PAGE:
Sen. John Kavanagh (R-Fountain Hills) has proposed a ballot measure to make legislative terms of office 4 years, and to term limit office holders to two consecutive4 year terms, beginning in January 2017. Senate Concurrent Resolution 1009 (.pdf).
Kavanagh writes an op-ed in the Arizona Republic, Why Arizona lawmakers need longer terms, that does not do a very good job of expalining this idea.
First of all, there is no discussion of what other states do, so let’s start there.
For House members, only five states — Alabama, Louisiana, Maryland, Mississippi and North Dakota — have four year terms. Length of terms of state representatives – Ballotpedia. These states do not exactly have reputations as bastions of good government; quite the opposite.
For Senate members, Kavanagh is on more solid ground. Only 12 states, including Arizona, have two year terms for state senators. Length of terms of state senators – Ballotpedia:
Senators in 31 states have a four-year term. Senators in 12 states have a two-year term. Senators in seven states (Arkansas, Delaware, Florida, Illinois, Minnesota, New Jersey and Texas) have terms that are sometimes two years and sometimes four years, depending on the proximity of the election to the legislative re-apportionments that occur every 10 years after a federal census. A system with senators who serve one two-year term and two four-year terms every ten years is considered a 2-4-4 term system.
I might support Kavanagh on state senators, on one condition: in addition to state senators, statewide elected offices — governor, secretary of state, attorney general, superintendent of public instruction, and state mine inspector (the corporation commission already has staggered terms) — all stand for election in presidential election years. I am advocating for this measure to be on the ballot in 2016, so Kavanagh could save me a lot of time and effort here.
If Kavanagh’s goal is better representation, then Arizona should also consider increasing the number of House members using a per capita formula that brings our legislature in line with other states of comparable population. I posted about this back in 2011. Before redistricting, consider increasing the number of districts (old file, graphics corrupted).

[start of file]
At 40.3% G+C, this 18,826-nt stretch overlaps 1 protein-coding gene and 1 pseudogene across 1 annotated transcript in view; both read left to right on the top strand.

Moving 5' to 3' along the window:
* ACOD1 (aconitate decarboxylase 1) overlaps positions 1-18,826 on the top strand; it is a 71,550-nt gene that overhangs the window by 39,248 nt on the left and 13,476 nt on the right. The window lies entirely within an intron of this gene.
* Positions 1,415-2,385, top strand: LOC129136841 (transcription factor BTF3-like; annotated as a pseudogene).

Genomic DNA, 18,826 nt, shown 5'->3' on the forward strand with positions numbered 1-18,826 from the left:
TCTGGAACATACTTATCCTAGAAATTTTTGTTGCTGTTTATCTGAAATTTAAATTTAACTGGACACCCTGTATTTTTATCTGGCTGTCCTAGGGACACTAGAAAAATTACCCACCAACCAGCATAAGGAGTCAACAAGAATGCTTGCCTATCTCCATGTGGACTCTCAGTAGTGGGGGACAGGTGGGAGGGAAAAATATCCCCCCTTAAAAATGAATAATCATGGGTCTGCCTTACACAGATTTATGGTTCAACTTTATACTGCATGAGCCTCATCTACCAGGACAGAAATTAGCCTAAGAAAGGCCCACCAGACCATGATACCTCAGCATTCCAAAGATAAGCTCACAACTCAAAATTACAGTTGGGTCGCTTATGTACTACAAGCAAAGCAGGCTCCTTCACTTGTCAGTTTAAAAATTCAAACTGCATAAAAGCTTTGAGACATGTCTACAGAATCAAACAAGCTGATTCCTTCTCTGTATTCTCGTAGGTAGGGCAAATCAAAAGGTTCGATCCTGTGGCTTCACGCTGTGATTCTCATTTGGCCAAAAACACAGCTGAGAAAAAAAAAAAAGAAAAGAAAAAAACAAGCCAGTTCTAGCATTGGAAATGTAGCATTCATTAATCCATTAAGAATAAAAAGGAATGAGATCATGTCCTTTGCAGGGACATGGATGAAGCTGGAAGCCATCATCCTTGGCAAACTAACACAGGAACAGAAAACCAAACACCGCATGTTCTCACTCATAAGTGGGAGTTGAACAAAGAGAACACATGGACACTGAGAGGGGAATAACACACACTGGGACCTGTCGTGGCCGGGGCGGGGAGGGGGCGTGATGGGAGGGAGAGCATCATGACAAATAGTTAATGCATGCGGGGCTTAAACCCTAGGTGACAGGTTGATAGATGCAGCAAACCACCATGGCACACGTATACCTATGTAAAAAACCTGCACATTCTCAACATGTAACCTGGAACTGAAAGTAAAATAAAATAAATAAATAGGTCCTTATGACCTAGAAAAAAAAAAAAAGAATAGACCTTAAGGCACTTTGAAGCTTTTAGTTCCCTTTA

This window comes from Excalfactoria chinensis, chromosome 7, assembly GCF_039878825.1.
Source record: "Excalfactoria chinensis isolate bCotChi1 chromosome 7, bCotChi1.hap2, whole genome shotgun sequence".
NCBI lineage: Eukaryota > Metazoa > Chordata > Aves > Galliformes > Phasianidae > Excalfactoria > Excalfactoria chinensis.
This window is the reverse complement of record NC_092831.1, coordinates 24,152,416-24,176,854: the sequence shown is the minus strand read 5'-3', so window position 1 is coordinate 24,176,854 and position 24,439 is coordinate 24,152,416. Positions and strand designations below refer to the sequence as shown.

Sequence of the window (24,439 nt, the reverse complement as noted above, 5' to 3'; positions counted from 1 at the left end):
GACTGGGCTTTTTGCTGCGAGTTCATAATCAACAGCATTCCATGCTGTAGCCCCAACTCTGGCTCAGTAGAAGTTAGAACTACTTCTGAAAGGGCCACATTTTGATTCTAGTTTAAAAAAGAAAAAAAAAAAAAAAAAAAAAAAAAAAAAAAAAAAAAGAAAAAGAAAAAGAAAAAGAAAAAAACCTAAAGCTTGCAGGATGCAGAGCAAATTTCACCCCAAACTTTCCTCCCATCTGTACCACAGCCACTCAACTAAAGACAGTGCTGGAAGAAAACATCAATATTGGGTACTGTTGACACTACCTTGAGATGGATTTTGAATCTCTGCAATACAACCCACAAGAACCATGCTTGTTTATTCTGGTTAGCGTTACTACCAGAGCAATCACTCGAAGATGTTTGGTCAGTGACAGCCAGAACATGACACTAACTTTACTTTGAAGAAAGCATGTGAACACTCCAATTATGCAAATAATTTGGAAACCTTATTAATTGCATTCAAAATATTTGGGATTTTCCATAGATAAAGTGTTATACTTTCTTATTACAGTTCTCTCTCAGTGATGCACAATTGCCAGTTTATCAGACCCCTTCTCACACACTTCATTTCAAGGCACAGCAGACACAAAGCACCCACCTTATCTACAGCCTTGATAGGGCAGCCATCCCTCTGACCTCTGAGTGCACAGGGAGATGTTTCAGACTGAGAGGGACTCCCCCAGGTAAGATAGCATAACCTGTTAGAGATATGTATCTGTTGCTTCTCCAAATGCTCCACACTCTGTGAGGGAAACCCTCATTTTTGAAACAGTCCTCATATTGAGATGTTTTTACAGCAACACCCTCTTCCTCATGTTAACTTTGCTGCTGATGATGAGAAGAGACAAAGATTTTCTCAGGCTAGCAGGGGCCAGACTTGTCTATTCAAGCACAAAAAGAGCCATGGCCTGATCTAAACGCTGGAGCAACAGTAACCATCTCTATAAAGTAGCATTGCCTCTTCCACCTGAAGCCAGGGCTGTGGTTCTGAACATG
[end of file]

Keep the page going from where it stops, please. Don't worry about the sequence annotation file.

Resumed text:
For illustrative purposes only, the five states above that have four year terms for House members all have large House chambers in relation to their Senate chambers: Alabama (Senate 35, House 105), Louisiana (Senate 39, House 105), Maryland (Senate 47, House 141), Mississippi (Senate 52, House 122), and North Dakota (Senate 47, House 94).
The population of North Dakota was estimated in 2014 to be 739,482, compared to the population of Arizona estimated in 2014 to be 6,731,484. Maybe the problem we have is that we are severely under represented by state legislators who have far too many constituents to represent. Think about it.
Let’s turn to the reasons Kavanagh gives in support of his bill. Why Arizona lawmakers need longer terms:
The first unintended negative consequence is that two-year terms create a less-informed Legislature by increasing the number of inexperienced members serving.
This is due to the combined effects of the two-year terms and term limits. This has created a situation in which, on average at any given time, about 25 percent of legislators are new and inexperienced.
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And to make matters worse, when legislators lack experience and knowledge, they must rely more heavily on information and opinions provided by staff members, unelected bureaucrats and lobbyists in the employ of special interests — the latter of whom are especially keen to offer their advice.